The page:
Most people do not know that the reason an addicted patient acts strange (i.e. lying, stealing, secretiveness, poor predictive thinking, poor executive functioning, poor consequential thinking, overly impulsive, reclusive etc.) may be due to opioid-induced brain damage.
Did you know this opioid induced brain damage strengthens and expands the impulsivity and reward centers in the brain while decreasing the size and functionality of the executive function part of the brain responsible for predictive thinking and consequential thinking?
OUD (Opioid Use Disorder) is the diagnostic term for a person who is addicted to opioids (including Codeine, Norco, Percocet, Percodan, Oxycodone, Hydrocodone, Morphine, Opana and Heroin just to name a few). As stated above most people do not know that the unlying reason their loved one acts differently is most likely due to opioid induced brain damage.
This brain damage can be thought of as similar to a stroke in that once the insulting agent (Opioids) is removed, the damage can be reversed to a great extent. The areas effected by Opioid over use are several but the main 4 are:
- First, the “mu” (Opioid) receptors which will have multiplied out of control. The effect of which is, increased tolerance to Opioids, (needing more and more) and severe withdrawal when opioids are not present.
- Second is a resetting of the Dopamine and Serotonin (happiness and pleasure hormones) thresholds, resulting in the patients lack of ability to be happy or stimulated by anything other than the Opioid. (dysphoria).
- Third, the overgrowth of the impulsivity and reward center (limbic) systems of the brain that control the impulse, desire and “acquisition reward” feedback system. This drug use gives the patient positive feedback (dopamine) which reinforces that action so that the patient will want to do it again. So in this case, when an OUD patient takes an opioid, it leads to the impulse for the patient to take even more.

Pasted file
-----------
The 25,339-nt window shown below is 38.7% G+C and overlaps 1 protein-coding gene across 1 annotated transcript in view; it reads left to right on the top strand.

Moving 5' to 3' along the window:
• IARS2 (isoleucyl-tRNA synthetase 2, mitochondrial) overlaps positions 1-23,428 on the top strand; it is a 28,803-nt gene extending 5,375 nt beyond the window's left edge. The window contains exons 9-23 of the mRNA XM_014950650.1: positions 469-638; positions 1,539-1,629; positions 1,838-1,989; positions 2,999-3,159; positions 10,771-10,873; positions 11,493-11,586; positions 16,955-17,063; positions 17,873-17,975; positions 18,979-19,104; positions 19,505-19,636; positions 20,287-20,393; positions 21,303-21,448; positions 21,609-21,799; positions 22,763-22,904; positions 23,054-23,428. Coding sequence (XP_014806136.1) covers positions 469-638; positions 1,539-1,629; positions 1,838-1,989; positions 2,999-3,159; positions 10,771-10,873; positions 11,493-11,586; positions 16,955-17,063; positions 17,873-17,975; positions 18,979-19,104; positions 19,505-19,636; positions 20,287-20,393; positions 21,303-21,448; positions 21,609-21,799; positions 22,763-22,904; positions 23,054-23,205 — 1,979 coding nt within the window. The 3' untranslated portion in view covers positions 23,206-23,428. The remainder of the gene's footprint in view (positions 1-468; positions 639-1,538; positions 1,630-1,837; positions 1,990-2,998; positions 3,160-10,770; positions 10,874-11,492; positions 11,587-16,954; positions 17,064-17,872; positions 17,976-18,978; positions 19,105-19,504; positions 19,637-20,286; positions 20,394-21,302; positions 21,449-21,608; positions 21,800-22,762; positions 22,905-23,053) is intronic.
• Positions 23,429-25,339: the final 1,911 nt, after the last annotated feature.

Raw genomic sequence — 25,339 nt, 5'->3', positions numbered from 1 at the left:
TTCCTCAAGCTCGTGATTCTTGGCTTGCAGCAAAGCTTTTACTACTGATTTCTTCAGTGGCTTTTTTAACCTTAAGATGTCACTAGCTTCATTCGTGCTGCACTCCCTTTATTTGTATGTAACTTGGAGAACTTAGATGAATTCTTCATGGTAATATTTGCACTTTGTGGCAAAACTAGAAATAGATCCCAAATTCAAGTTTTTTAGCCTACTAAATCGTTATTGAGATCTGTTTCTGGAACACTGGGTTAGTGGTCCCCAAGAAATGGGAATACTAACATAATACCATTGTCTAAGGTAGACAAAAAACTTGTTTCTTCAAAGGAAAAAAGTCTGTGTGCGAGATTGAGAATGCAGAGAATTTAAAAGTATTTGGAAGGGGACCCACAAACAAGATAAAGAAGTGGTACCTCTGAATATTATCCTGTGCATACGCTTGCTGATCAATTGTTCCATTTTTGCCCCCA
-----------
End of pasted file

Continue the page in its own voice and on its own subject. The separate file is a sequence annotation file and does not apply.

- Lastly, the executive functioning prefrontal cortex shrinks and becomes less effective. This area is responsible for saying no or predicting an outcome or thinking through complex issues of consequences and is why patients make all kinds of bad and irrational decisions that would normally be obviously wrong.
A main point is that patients who have this damage are truly sick and both the patient and their significant others must recognize understand and act upon it accordingly. The patient has very little control over this, as if they were a 2 year old.
Is it extremely maddening and frustrating for both patient and significant other?
Remove the damaging agent (Opioids). Put on the bandage Buprenorphine (Suboxone) and empathetically support the patient personally with tough love and with professional therapy until they can think more clearly (this can take months or years).
Try to remember though that the patient usually cannot recognize that they are not thinking or acting improperly. The patient just knows that if they do not get what they need, they will be extremely sick, which is justifiably terrifying to them. Also try to understand that for most OUD patients, that they are past the point where they get much more than temporary relief from their craving unless they keep increasing the dose and get closer and closer to an unavoidable overdose. The brain damage is evident when a patient will play Russian Roulette with their lives by taking increasing amounts of a substance that will at any moment, kill them even when they are fully aware of the risk.
To learn about helping people with OUD and possibly donate, please call me at 847-989-8996 or go to our brand new 401(c)3 called Help4Hope Addiction Bridgefunding www.help4hopeaddictionbridgefunding.com which helps people who have no money, pay for them to take that big first step until they can stabilize and care for themselves.
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